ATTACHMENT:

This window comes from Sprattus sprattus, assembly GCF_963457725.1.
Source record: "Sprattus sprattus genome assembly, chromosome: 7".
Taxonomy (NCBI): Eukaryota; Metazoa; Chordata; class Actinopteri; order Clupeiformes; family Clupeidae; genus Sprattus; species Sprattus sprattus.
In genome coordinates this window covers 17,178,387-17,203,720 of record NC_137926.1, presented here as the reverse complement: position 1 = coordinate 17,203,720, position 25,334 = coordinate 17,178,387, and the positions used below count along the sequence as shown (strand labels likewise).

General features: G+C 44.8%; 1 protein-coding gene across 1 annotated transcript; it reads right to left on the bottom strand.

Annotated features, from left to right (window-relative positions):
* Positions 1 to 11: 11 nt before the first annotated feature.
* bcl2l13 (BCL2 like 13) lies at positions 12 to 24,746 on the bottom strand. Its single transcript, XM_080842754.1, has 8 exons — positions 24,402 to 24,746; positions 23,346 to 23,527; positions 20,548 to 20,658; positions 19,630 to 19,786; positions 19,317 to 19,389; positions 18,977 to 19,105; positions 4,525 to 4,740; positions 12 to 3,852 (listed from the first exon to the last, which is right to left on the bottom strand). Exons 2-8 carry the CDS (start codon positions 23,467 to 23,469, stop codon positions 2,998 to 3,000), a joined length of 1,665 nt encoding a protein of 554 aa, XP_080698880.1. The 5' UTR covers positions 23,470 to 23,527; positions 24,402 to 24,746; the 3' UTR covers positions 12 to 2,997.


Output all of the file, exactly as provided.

This window comes from Sprattus sprattus, assembly GCF_963457725.1.
Source record: "Sprattus sprattus genome assembly, chromosome: 7".
Taxonomy (NCBI): Eukaryota; Metazoa; Chordata; class Actinopteri; order Clupeiformes; family Clupeidae; genus Sprattus; species Sprattus sprattus.
In genome coordinates this window covers 17,178,387-17,203,720 of record NC_137926.1, presented here as the reverse complement: position 1 = coordinate 17,203,720, position 25,334 = coordinate 17,178,387, and the positions used below count along the sequence as shown (strand labels likewise).

General features: G+C 44.8%; 1 protein-coding gene across 1 annotated transcript; it reads right to left on the bottom strand.

Annotated features, from left to right (window-relative positions):
* Positions 1 to 11: 11 nt before the first annotated feature.
* bcl2l13 (BCL2 like 13) lies at positions 12 to 24,746 on the bottom strand. Its single transcript, XM_080842754.1, has 8 exons — positions 24,402 to 24,746; positions 23,346 to 23,527; positions 20,548 to 20,658; positions 19,630 to 19,786; positions 19,317 to 19,389; positions 18,977 to 19,105; positions 4,525 to 4,740; positions 12 to 3,852 (listed from the first exon to the last, which is right to left on the bottom strand). Exons 2-8 carry the CDS (start codon positions 23,467 to 23,469, stop codon positions 2,998 to 3,000), a joined length of 1,665 nt encoding a protein of 554 aa, XP_080698880.1. The 5' UTR covers positions 23,470 to 23,527; positions 24,402 to 24,746; the 3' UTR covers positions 12 to 2,997.